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Re: Emacspeak, Open Source Software, Free Software And Blind Users

I think I had rather similar experienhces to Anne when I started
learning Emacspeak. I also share you view, Anne, that concepts are
often more important that tasks. It's like learning a language. I'd
like to meet somebody who can completely learn a language and all its
intricacies by reading "Swahili for Travelers: Some Basic
Phrases". Probably they've learnt to ask where is the bank, the
post-office, and if they're lucky, the chemist, and on arrival their
passport is stolen and find they have to ask the way to the US (or
wherever) embassy. ***Nervous breakdown at line 0!***

Earlier this year I was teaching a 58-year-old blind friend of mine
with no previousw computer knowledge about using the Braille Lite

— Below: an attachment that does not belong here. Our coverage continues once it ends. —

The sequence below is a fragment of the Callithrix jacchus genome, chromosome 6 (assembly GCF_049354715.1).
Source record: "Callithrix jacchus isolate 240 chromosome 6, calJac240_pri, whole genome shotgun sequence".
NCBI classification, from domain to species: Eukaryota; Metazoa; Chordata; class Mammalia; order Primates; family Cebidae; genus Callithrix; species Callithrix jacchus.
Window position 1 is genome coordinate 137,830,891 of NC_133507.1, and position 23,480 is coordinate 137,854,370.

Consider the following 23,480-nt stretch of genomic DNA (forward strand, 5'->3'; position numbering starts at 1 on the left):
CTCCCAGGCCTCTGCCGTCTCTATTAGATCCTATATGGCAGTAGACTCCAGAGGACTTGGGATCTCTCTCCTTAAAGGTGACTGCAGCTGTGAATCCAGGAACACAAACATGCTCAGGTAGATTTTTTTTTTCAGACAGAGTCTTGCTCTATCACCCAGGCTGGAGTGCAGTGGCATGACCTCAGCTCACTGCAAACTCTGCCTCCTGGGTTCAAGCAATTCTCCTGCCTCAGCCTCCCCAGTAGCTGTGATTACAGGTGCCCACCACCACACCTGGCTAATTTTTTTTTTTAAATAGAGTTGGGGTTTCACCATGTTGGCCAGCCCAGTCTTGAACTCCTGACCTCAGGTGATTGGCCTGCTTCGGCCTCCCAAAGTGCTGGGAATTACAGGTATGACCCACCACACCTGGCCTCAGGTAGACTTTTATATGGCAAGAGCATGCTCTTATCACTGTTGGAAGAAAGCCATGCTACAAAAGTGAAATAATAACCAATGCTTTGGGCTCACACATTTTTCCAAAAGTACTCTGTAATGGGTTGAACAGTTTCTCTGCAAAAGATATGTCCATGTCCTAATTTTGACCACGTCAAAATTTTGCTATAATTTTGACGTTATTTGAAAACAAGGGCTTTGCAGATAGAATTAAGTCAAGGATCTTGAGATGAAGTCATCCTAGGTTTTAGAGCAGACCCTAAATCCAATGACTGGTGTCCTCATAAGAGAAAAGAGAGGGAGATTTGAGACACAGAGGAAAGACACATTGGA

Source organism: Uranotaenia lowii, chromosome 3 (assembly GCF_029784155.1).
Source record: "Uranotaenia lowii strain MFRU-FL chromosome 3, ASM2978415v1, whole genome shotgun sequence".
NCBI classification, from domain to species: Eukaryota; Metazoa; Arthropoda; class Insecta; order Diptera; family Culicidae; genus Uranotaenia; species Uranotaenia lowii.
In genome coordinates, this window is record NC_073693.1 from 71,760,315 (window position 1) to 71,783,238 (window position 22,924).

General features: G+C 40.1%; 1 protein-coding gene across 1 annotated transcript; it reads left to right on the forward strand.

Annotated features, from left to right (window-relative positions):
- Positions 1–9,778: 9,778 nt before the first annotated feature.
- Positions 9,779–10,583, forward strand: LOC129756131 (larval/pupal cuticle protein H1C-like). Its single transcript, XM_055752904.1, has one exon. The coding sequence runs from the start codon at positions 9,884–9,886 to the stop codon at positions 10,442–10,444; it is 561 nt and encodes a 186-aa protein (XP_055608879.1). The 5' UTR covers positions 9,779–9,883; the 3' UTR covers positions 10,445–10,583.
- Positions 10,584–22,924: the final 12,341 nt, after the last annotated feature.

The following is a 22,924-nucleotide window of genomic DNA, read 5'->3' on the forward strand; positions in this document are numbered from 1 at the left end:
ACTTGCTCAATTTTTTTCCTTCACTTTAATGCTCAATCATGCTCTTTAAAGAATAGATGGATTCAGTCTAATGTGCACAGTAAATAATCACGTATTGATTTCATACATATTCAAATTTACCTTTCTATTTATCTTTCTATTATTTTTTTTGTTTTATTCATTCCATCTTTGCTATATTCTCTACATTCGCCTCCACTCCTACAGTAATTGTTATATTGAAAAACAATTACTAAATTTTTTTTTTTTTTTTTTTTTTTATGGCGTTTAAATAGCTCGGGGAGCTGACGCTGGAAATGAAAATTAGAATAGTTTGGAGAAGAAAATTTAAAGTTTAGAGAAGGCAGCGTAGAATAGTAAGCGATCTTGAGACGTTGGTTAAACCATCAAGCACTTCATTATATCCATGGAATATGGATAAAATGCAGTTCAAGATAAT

diskdrive. The notion of a wildcard had her completely flummoxed until
I realised she thought "listing the directory" and "finding out what
is on the disk" didn't mean the same thing. After that things went
well. The fact was we were making know headway with her new machine
until we worked on some absolute basics. 

I found my very first port of call was good ol' c-h t, then the Emacs
manual. Then I took a look at the Emacspeak command-documentation with
c-e cap-d. This wasn't so much to memmorise each and every command,
just to see what was on offer. Later, my memmory would be jogged if I
found myself in a particular situation and I could look up a specific
command again, or a subset of commands via apropos. I found the
emacspeak learn-mode to be particularly valuable, as it gives you the
chance to thrash around and hit keys without the danger of wrecking

I've had in the making for number of months a structured
command-list. It hovers somewhere between task- and
concept-orientation, and attempts to explain some of the Emacspeak
features, such as show-point and table-mode, which I discovered quite
by accident and do use for some things. Unfortunately, the freetime
I've had this year has generally been doing absolutely nothing as an
alternative to sinful university-work, so it's not as on-schedule as I
would like. 


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